Burden of treatment in patients with chronic heart failure

In this new paper, researcher at the University of Stavanger explore the associations between burden of treatment, psychological distress and health–related quality of life. They suggest that the treatment regimens need to be simplified and tailored to the individual heart failure patient to reduce the burden related to treatment and self-care.

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Oda Karin Nordfonn
Oda Karin Nordfonn is a postdoctoral fellow at The Faculty of Health Sciences and the first author of the article.

Heart failure is a clinical syndrome characterised by the hearts’ inability to pump sufficiently to meet the body’s metabolic needs. The prevalence rates of heart failure are increasing and affecting approximately 5-9% of those aged 65 and older. The patients with heart failure must manage both a challenging medical treatment regimens and self-care at home, which can lead to a burden of treatment.

Burden of treatment is defined as the “workload” assigned to long-term ill patients from health care professionals and the impact this has on well-being and functioning. In this study, burden of treatment is measured over nine different dimensions. The aim of the study was to assess the levels of burden from treatment and self-care, and to explore the associations between burden of treatment, psychological distress and health-related quality of life (HRQoL).

The study had a cross-sectional design and collected self-report data from 125 patients diagnosed with mild to moderate heart failure. All the participants attended or previously attended a nurse-led heart failure outpatient clinic. Clinical variables, such as numbers of daily medications and comorbidities were assembled from medical records. We performed descriptive statistics and partial correlation analysis, controlling for age, gender and severity of heart failure.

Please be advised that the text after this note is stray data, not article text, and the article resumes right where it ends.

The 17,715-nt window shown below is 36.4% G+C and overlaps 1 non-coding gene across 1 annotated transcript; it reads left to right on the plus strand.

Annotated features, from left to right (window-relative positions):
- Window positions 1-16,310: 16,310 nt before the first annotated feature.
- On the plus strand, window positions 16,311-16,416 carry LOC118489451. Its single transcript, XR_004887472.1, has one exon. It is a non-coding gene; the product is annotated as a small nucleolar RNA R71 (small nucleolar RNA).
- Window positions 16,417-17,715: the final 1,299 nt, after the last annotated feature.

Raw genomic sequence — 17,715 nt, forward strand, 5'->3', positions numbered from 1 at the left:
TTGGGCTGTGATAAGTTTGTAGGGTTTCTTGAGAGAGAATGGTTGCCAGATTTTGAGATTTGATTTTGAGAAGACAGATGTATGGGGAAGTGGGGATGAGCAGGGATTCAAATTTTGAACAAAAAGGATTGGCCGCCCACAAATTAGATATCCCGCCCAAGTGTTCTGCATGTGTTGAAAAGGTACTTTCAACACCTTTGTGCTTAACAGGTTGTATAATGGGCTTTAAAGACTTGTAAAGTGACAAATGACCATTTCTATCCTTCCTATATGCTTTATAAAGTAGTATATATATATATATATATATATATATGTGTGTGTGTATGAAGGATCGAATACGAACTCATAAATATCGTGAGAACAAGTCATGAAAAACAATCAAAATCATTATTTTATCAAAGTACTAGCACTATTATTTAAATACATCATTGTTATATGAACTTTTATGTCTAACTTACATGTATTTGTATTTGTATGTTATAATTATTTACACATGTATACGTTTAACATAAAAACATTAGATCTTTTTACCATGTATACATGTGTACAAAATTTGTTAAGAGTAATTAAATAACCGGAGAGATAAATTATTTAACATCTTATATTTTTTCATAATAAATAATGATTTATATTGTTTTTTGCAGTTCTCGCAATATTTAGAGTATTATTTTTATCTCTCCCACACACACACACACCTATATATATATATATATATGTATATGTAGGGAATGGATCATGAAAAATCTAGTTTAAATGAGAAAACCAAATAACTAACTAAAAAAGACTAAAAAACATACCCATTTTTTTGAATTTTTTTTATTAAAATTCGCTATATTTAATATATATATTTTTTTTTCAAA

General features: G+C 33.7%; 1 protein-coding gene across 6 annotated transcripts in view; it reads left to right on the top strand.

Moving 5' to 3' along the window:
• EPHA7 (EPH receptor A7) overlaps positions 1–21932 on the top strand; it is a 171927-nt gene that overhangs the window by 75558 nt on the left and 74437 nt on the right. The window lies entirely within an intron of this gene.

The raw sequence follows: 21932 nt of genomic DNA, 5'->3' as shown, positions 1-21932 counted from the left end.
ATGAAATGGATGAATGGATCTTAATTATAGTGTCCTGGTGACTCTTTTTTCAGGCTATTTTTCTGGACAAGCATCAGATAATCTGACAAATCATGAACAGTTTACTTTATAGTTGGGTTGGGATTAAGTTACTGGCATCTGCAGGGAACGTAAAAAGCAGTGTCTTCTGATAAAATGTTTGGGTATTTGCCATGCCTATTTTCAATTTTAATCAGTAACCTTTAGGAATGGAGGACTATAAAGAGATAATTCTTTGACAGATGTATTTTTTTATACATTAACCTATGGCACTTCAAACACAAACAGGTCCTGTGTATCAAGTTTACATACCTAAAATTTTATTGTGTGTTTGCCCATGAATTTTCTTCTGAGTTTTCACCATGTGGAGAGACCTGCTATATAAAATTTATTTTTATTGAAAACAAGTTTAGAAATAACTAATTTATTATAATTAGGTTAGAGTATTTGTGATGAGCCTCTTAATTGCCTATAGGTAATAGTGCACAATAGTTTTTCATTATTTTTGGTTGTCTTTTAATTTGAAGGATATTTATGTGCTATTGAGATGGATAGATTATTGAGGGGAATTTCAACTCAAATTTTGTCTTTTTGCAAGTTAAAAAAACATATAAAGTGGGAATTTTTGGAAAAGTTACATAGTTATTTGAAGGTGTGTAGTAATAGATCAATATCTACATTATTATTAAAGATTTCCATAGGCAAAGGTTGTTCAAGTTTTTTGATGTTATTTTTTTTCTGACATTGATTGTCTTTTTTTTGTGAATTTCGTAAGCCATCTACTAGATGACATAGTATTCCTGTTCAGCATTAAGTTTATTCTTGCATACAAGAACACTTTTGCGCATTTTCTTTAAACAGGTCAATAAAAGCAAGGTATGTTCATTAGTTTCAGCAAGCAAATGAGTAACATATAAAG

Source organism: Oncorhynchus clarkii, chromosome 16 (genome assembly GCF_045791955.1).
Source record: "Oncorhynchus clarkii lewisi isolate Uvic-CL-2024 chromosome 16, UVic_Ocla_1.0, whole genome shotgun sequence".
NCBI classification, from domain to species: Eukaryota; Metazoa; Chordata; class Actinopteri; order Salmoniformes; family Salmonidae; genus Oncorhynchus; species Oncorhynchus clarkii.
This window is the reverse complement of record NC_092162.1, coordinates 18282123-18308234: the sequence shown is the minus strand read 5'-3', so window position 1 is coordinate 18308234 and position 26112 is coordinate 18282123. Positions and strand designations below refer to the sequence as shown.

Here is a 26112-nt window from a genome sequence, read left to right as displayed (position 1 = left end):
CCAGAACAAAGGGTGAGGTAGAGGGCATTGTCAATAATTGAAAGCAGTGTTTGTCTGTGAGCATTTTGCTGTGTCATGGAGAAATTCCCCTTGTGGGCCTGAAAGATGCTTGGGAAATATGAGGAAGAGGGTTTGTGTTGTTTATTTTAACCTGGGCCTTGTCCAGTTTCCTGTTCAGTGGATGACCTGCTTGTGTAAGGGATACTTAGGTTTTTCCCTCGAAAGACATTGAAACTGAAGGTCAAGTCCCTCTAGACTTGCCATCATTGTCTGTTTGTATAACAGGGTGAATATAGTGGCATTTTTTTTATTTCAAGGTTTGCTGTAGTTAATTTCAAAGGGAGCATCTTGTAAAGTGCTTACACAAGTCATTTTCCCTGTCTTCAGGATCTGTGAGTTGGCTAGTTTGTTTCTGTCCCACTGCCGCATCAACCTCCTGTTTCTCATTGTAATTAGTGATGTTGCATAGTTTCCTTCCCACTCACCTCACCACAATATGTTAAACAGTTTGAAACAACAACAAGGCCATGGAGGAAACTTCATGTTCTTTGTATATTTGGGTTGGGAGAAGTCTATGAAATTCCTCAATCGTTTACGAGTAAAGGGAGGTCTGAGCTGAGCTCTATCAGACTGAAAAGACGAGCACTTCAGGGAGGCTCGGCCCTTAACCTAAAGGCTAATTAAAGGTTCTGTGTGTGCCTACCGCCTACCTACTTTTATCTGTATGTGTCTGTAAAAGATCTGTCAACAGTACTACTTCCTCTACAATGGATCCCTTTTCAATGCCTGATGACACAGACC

The participants mean age (SD) was 67 (±9.2), most were male (74,4%) and the majority had heart failure due to reduced pump contraction (ejection fraction 35.4 ±10.8). The highest mean burden scores emerged for insufficient medical information (34.65, range 0 - 86), difficulty with health care service (34.57, range 0 - 81), and physical and mental fatigue due to self-care (34.12, range 0 - 90). Significant positive associations were observed between physical and mental fatigue from self-care, role and social activity limitation, and psychological distress, and HRQoL. Our study advances knowledge of this field as it suggests that burden dimensions assessing patient “work” have less influence on emotional stress and HRQoL, and imply that the burden dimensions assessing the “impact” from treatment and self-care have the greatest influence on well-being in patients with heart failure.

Burden of treatment is an important aspect of heart failure treatment as it contributes to valuable knowledge on patient workload. This study emphasizes the need to simplify and tailor the treatment regimens to alleviate the burden.